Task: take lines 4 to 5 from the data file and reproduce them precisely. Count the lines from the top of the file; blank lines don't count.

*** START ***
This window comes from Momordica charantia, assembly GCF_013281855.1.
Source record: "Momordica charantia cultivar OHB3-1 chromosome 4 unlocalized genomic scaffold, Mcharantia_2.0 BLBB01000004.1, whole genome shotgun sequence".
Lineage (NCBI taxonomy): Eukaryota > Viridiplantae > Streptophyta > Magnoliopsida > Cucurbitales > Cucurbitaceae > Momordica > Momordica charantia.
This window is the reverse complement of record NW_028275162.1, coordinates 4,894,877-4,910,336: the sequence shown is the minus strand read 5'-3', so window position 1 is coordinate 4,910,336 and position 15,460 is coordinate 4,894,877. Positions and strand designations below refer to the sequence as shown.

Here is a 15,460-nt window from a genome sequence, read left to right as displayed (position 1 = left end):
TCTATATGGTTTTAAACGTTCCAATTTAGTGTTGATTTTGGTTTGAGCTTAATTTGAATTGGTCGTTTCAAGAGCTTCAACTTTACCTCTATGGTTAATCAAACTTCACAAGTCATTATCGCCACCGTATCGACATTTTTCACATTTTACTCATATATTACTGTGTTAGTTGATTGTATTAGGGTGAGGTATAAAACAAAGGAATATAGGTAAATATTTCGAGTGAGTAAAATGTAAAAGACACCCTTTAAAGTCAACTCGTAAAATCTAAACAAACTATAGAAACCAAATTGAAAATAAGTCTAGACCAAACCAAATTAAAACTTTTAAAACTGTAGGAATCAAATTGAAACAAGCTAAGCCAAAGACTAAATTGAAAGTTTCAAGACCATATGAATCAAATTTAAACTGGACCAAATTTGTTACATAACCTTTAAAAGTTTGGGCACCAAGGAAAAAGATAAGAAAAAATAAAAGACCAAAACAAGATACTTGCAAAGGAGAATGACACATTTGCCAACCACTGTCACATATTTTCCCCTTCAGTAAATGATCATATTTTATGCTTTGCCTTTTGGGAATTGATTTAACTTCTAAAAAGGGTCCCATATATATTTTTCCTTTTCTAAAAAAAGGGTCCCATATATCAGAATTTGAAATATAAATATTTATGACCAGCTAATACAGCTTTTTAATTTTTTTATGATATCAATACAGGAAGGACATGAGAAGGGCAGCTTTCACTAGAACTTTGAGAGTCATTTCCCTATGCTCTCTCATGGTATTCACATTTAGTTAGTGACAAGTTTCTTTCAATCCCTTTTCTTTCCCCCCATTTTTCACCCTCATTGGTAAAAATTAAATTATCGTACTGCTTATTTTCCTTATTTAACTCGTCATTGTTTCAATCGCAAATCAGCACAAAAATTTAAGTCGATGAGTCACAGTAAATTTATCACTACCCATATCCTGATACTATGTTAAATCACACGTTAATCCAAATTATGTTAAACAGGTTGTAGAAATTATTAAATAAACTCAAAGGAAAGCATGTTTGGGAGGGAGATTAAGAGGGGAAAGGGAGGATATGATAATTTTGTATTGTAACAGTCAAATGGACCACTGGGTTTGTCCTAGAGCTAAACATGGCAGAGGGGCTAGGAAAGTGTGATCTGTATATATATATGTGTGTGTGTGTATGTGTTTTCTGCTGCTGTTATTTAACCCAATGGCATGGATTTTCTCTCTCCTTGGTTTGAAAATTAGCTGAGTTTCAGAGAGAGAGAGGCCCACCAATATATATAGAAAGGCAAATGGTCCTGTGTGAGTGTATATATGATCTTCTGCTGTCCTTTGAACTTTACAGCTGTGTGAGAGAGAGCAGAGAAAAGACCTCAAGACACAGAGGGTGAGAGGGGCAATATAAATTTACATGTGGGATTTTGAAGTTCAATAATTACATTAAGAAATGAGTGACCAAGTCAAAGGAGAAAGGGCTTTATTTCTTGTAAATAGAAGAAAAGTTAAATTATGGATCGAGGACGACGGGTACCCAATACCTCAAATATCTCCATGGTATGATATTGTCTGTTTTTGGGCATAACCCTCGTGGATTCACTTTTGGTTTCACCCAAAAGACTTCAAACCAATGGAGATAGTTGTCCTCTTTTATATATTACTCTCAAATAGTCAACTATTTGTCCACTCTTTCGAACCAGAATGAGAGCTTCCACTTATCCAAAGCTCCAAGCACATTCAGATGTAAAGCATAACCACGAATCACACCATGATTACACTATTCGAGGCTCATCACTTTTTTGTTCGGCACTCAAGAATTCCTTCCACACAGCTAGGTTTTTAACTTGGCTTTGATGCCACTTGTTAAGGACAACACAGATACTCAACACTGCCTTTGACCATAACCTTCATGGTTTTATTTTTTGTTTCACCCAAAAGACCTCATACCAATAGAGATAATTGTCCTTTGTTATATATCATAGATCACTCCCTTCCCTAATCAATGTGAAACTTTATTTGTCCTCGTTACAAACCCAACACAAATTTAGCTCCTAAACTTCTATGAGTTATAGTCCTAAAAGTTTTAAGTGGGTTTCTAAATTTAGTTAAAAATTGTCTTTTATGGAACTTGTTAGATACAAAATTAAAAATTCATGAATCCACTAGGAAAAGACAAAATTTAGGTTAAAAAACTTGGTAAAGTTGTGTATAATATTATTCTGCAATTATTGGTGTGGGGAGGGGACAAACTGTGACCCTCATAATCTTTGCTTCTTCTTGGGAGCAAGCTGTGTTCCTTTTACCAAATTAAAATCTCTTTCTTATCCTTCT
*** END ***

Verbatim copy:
This window is the reverse complement of record NW_028275162.1, coordinates 4,894,877-4,910,336: the sequence shown is the minus strand read 5'-3', so window position 1 is coordinate 4,910,336 and position 15,460 is coordinate 4,894,877. Positions and strand designations below refer to the sequence as shown.

Here is a 15,460-nt window from a genome sequence, read left to right as displayed (position 1 = left end):